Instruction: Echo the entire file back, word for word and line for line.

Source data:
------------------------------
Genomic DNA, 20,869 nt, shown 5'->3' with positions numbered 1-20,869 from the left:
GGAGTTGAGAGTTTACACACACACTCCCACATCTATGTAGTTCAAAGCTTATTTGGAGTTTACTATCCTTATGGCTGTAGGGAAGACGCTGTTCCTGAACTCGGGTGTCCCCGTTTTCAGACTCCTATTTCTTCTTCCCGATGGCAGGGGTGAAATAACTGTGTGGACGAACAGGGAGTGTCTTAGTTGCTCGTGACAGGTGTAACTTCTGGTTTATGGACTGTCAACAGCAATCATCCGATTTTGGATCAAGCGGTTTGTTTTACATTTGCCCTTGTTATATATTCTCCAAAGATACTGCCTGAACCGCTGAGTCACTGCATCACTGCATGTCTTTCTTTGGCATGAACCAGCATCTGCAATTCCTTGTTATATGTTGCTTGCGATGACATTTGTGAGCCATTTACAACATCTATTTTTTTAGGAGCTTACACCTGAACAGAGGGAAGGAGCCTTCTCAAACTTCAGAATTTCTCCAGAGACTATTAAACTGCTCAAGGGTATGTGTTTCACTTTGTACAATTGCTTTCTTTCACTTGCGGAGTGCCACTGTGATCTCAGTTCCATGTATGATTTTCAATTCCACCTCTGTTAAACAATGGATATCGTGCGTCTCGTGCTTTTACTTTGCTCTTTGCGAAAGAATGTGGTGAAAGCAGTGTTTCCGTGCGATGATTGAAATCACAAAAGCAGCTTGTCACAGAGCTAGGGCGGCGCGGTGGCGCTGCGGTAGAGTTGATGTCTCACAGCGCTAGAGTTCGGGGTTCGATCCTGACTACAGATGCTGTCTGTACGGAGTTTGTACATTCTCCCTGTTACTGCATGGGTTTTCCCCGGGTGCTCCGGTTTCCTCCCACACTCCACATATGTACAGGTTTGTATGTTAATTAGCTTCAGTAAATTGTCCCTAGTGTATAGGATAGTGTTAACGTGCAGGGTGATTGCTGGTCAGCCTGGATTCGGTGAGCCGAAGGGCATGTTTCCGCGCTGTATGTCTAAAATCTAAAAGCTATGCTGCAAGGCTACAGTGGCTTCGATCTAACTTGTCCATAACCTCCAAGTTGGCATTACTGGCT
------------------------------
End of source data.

Genomic DNA, 20,869 nt, shown 5'->3' with positions numbered 1-20,869 from the left:
GGAGTTGAGAGTTTACACACACACTCCCACATCTATGTAGTTCAAAGCTTATTTGGAGTTTACTATCCTTATGGCTGTAGGGAAGACGCTGTTCCTGAACTCGGGTGTCCCCGTTTTCAGACTCCTATTTCTTCTTCCCGATGGCAGGGGTGAAATAACTGTGTGGACGAACAGGGAGTGTCTTAGTTGCTCGTGACAGGTGTAACTTCTGGTTTATGGACTGTCAACAGCAATCATCCGATTTTGGATCAAGCGGTTTGTTTTACATTTGCCCTTGTTATATATTCTCCAAAGATACTGCCTGAACCGCTGAGTCACTGCATCACTGCATGTCTTTCTTTGGCATGAACCAGCATCTGCAATTCCTTGTTATATGTTGCTTGCGATGACATTTGTGAGCCATTTACAACATCTATTTTTTTAGGAGCTTACACCTGAACAGAGGGAAGGAGCCTTCTCAAACTTCAGAATTTCTCCAGAGACTATTAAACTGCTCAAGGGTATGTGTTTCACTTTGTACAATTGCTTTCTTTCACTTGCGGAGTGCCACTGTGATCTCAGTTCCATGTATGATTTTCAATTCCACCTCTGTTAAACAATGGATATCGTGCGTCTCGTGCTTTTACTTTGCTCTTTGCGAAAGAATGTGGTGAAAGCAGTGTTTCCGTGCGATGATTGAAATCACAAAAGCAGCTTGTCACAGAGCTAGGGCGGCGCGGTGGCGCTGCGGTAGAGTTGATGTCTCACAGCGCTAGAGTTCGGGGTTCGATCCTGACTACAGATGCTGTCTGTACGGAGTTTGTACATTCTCCCTGTTACTGCATGGGTTTTCCCCGGGTGCTCCGGTTTCCTCCCACACTCCACATATGTACAGGTTTGTATGTTAATTAGCTTCAGTAAATTGTCCCTAGTGTATAGGATAGTGTTAACGTGCAGGGTGATTGCTGGTCAGCCTGGATTCGGTGAGCCGAAGGGCATGTTTCCGCGCTGTATGTCTAAAATCTAAAAGCTATGCTGCAAGGCTACAGTGGCTTCGATCTAACTTGTCCATAACCTCCAAGTTGGCATTACTGGCT